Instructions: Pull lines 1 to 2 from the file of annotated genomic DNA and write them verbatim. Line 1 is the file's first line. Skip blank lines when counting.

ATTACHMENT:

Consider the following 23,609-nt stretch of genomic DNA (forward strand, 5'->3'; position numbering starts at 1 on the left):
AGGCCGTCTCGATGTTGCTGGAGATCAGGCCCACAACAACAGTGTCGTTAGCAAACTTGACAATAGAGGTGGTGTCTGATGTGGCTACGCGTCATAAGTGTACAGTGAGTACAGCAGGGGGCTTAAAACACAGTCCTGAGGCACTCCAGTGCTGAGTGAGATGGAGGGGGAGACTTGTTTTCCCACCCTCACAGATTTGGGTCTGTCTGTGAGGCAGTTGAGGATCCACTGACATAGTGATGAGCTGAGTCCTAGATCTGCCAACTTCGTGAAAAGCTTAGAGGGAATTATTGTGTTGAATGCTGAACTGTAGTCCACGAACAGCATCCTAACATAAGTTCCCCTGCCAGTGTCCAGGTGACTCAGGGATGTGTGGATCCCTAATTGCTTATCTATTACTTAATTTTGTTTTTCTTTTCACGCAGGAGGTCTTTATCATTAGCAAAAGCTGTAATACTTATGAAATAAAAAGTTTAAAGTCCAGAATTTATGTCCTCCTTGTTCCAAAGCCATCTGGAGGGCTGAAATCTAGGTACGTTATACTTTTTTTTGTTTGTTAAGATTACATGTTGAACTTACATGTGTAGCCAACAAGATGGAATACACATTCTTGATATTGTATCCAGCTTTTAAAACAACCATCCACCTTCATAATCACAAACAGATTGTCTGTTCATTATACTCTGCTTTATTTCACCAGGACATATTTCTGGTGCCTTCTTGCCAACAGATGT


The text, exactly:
Consider the following 23,609-nt stretch of genomic DNA (forward strand, 5'->3'; position numbering starts at 1 on the left):
AGGCCGTCTCGATGTTGCTGGAGATCAGGCCCACAACAACAGTGTCGTTAGCAAACTTGACAATAGAGGTGGTGTCTGATGTGGCTACGCGTCATAAGTGTACAGTGAGTACAGCAGGGGGCTTAAAACACAGTCCTGAGGCACTCCAGTGCTGAGTGAGATGGAGGGGGAGACTTGTTTTCCCACCCTCACAGATTTGGGTCTGTCTGTGAGGCAGTTGAGGATCCACTGACATAGTGATGAGCTGAGTCCTAGATCTGCCAACTTCGTGAAAAGCTTAGAGGGAATTATTGTGTTGAATGCTGAACTGTAGTCCACGAACAGCATCCTAACATAAGTTCCCCTGCCAGTGTCCAGGTGACTCAGGGATGTGTGGATCCCTAATTGCTTATCTATTACTTAATTTTGTTTTTCTTTTCACGCAGGAGGTCTTTATCATTAGCAAAAGCTGTAATACTTATGAAATAAAAAGTTTAAAGTCCAGAATTTATGTCCTCCTTGTTCCAAAGCCATCTGGAGGGCTGAAATCTAGGTACGTTATACTTTTTTTTGTTTGTTAAGATTACATGTTGAACTTACATGTGTAGCCAACAAGATGGAATACACATTCTTGATATTGTATCCAGCTTTTAAAACAACCATCCACCTTCATAATCACAAACAGATTGTCTGTTCATTATACTCTGCTTTATTTCACCAGGACATATTTCTGGTGCCTTCTTGCCAACAGATGT